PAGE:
Dismantling Westminster is key to socialist advance

STILL WAITING FOR THE INFLUX: “Scottish Socialist Party members should join Labour and help us advance the case for socialism,” Corbyn told Radio Four listeners recently (Photo: Craig Maclean)

by John McAllion, former Labour MP and MSP, now in the SSP • Most voters do not pay close attention to the detail of day to day parliamentary politics. The extent to which they understand the dynamics of the so-called mother of parliaments comes through the filter of the written and broadcast media.

It is a given that such a filter is overwhelmingly biased against the political Left. However, that is the reality within which the Left must operate.

Jeremy Corbyn’s Labour Party is currently being crucified by that reality. To most voters it must appear that the Parliamentary Labour Party is now in a state of permanent rebellion against its leadership.

The latest revolt saw three front benchers resign and three whips defy a three line whip they were supposed to be enforcing in support of Article 50 to tale the UK out of the European Union.

The subsequent headlines, even in the pro-Labour Guardian, were deeply damaging—“A fifth of Labour MPs defy Corbyn as Brexit bill passes.”

In one vote, the PLP manged to alienate Leave voters by the substantial rebellion against Brexit; and the Remain voters by a three line whip in favour of Brexit.

An even bigger rebellion is likely when the “European Union (Notification of Withdrawal) Bill reaches its final Commons stages next week.

To make matters worse, there was the further embarrassment of a key Corbyn ally, Diane Abbot, being accused by other Labour MPs of throwing a sickie to avoid having to vote at all.

Under pressure from thousands of her own London constituents to vote against Article 50, but conscious that a vote against would cause her to lose her front bench job as Shadow Home Secretary, Abbot suddenly developed a migraine that allowed her to miss the vote.

Whatever the truth about her migraine, many voters will rush to a judgement that will not be helpful to the Labour cause.

Meanwhile, the Scottish Labour Party will also have to take a position on Article 50 when the issue comes before the Scottish Parliament. Scottish Labour leader, Kezia Dugdale is pro-European and keen to support the Scottish Government in opposing Article 50.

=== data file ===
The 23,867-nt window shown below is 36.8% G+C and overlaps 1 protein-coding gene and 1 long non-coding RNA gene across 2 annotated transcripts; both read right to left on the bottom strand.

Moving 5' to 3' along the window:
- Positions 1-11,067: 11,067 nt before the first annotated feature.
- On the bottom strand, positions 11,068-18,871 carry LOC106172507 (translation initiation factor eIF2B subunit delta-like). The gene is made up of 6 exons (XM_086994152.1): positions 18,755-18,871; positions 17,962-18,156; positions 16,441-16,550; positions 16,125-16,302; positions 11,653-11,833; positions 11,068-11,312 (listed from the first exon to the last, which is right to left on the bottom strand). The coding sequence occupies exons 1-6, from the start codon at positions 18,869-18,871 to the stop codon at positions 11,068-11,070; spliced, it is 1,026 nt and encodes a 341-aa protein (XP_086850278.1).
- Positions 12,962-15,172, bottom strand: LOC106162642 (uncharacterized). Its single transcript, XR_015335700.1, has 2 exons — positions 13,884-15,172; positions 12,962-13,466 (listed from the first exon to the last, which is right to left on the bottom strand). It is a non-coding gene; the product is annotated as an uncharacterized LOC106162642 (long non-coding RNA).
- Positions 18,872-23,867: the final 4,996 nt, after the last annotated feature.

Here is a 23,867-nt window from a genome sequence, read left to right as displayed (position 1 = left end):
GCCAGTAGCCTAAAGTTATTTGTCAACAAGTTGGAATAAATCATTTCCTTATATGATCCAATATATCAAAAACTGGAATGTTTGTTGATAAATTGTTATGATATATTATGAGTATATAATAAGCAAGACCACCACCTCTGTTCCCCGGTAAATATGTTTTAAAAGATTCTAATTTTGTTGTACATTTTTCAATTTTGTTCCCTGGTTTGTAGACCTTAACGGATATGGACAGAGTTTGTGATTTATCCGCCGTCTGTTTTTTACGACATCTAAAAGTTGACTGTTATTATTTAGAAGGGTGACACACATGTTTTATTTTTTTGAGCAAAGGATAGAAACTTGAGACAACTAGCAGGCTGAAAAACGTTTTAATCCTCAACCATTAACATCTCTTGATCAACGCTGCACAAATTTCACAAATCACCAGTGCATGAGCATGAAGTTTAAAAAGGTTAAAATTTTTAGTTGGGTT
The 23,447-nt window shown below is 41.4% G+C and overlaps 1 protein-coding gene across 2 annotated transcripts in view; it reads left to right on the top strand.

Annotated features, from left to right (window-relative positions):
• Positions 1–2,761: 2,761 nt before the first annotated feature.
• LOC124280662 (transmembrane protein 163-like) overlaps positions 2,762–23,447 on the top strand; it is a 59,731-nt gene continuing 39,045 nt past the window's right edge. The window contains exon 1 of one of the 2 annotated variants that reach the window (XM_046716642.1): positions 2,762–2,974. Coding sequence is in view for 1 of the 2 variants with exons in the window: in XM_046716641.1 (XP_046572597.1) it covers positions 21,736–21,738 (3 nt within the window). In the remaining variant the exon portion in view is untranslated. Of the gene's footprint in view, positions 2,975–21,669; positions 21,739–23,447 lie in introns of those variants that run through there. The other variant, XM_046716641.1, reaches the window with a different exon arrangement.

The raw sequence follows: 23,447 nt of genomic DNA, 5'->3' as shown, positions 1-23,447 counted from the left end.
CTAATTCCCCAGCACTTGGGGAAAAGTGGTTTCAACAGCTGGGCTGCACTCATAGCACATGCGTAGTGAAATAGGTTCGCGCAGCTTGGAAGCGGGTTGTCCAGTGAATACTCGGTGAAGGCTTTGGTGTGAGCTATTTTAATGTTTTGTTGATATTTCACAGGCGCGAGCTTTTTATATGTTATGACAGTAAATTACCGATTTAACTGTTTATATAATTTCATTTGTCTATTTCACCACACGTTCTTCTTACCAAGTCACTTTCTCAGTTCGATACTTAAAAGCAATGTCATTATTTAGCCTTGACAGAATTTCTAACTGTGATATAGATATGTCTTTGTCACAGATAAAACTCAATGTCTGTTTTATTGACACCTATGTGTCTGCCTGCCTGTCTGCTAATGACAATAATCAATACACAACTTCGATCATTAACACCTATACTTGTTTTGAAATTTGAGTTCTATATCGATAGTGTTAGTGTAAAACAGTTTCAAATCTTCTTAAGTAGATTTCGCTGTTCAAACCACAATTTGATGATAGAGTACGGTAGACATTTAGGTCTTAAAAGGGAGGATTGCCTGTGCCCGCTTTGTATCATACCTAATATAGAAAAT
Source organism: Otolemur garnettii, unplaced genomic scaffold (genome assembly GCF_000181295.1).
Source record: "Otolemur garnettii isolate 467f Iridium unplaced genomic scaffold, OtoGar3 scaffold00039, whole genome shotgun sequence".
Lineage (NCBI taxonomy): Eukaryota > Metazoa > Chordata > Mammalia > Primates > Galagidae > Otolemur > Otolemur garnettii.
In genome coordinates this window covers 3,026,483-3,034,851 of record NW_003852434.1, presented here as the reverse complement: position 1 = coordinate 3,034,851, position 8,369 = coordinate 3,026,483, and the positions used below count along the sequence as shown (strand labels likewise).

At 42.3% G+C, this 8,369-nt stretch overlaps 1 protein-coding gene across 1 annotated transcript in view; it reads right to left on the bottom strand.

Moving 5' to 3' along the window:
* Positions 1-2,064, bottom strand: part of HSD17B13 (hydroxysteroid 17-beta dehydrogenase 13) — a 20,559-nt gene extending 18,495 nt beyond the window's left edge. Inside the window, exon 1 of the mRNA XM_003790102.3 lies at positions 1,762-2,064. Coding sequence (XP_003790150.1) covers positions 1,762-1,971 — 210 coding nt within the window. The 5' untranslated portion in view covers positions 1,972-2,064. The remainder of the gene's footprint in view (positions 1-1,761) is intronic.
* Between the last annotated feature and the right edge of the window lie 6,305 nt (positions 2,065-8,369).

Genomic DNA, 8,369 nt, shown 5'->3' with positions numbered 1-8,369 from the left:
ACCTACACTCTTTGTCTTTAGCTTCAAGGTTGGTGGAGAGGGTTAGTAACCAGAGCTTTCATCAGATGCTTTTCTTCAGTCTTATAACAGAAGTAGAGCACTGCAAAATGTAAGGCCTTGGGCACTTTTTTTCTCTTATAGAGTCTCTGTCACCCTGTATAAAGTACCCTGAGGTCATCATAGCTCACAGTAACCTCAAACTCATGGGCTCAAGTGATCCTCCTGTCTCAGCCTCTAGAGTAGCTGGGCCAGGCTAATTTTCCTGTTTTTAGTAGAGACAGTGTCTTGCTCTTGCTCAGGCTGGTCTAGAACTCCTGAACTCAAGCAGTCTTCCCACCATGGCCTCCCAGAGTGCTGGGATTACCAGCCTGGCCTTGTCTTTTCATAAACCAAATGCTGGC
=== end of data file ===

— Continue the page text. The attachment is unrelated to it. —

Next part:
Left MSPs within her group would interpret a vote with the SNP on this issue as a direct snub to Jeremy Corbyn and the line he is trying to hold in Westminster.

Other MSPs worry about voting with the Tories for Brexit in a country that voted overwhelmingly for Remain. One Scottish Labour insider described his party as “all over the place” on the issue.

These divisions over Europe are, of course, replicated in other parties. The problem for Labour is that they reinforce an already existing narrative in the press and media about an extremist leadership at war with its moderate parliamentary party.

In this narrative, the leader is feckless, incompetent and incapable of providing effective opposition to the Tory government; as well as being manipulated by the hard-line leftists who surround him in the Shadow Cabinet and in the grassroots Momentum movement. News coverage of the past week’s events will ensure that this narrative is reinforced in the public mind.

Meanwhile, in the background, the clock is ticking toward two crucial by-elections in Copeland and Stoke caused by the resignations of two moderate MPs, both of whom gave up on political careers and on the Corbyn-led parliamentary party.

Both seats are normally safe Labour strongholds but now look vulnerable in these extraordinary times with bookies shortening odds on the party losing both seats. If either seat was to fall to the Tories, it would the first time in 35 years that a government party has taken a seat from the official opposition in a by-election.

Given the strength of Corbyn’s position inside the party in the country, the loss of one or both seats would not necessarily be fatal for his leadership. The moderate parliamentarians simply lack the grassroots strength to move against him for a third time.

However, the damage to Labour’s prospects of winning the next general election will be substantial. The Labour leader’s enemies in both print and broadcast media will pile on the pressure and reinforce their narrative of practical incompetence wrapped up in political extremism.

Activists will see through their lies. Many middle of the road voters will not.

Ultimately, the Left Labour project founders on this obsession with the parliamentary road to socialism. The idea that socialism can be won simply through controlling the Labour Party and its parliamentary wing inside the Westminster state is and always has been flawed.

A system of constitutional monarchy that is only partly elected and that is buttressed by reactionary elements in the legal establishment, state bureaucracy, armed forces and mass media can never be a vehicle for carrying through a socialist transformation of society. Dismantling that system is a prerequisite for any kind of socialist advance.

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